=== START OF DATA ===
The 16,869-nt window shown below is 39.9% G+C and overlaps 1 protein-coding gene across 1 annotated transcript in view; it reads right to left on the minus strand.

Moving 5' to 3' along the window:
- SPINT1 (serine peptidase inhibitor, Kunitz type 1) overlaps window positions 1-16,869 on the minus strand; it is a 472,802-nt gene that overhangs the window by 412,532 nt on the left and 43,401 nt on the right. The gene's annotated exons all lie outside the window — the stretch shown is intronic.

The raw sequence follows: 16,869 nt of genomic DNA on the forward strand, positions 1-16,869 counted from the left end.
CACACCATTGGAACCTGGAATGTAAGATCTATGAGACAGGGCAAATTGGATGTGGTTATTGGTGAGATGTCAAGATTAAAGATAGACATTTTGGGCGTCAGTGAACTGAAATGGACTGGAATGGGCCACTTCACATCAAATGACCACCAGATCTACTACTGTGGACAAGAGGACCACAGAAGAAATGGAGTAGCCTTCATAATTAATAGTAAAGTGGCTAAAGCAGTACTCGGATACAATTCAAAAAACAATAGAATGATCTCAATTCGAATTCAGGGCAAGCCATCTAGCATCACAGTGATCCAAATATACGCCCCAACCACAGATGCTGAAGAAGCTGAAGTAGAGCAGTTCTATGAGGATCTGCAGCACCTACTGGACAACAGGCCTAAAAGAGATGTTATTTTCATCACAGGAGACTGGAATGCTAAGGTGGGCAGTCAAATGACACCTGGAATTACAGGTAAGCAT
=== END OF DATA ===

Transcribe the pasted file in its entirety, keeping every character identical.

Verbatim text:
The 16,869-nt window shown below is 39.9% G+C and overlaps 1 protein-coding gene across 1 annotated transcript in view; it reads right to left on the minus strand.

Moving 5' to 3' along the window:
- SPINT1 (serine peptidase inhibitor, Kunitz type 1) overlaps window positions 1-16,869 on the minus strand; it is a 472,802-nt gene that overhangs the window by 412,532 nt on the left and 43,401 nt on the right. The gene's annotated exons all lie outside the window — the stretch shown is intronic.

The raw sequence follows: 16,869 nt of genomic DNA on the forward strand, positions 1-16,869 counted from the left end.
CACACCATTGGAACCTGGAATGTAAGATCTATGAGACAGGGCAAATTGGATGTGGTTATTGGTGAGATGTCAAGATTAAAGATAGACATTTTGGGCGTCAGTGAACTGAAATGGACTGGAATGGGCCACTTCACATCAAATGACCACCAGATCTACTACTGTGGACAAGAGGACCACAGAAGAAATGGAGTAGCCTTCATAATTAATAGTAAAGTGGCTAAAGCAGTACTCGGATACAATTCAAAAAACAATAGAATGATCTCAATTCGAATTCAGGGCAAGCCATCTAGCATCACAGTGATCCAAATATACGCCCCAACCACAGATGCTGAAGAAGCTGAAGTAGAGCAGTTCTATGAGGATCTGCAGCACCTACTGGACAACAGGCCTAAAAGAGATGTTATTTTCATCACAGGAGACTGGAATGCTAAGGTGGGCAGTCAAATGACACCTGGAATTACAGGTAAGCAT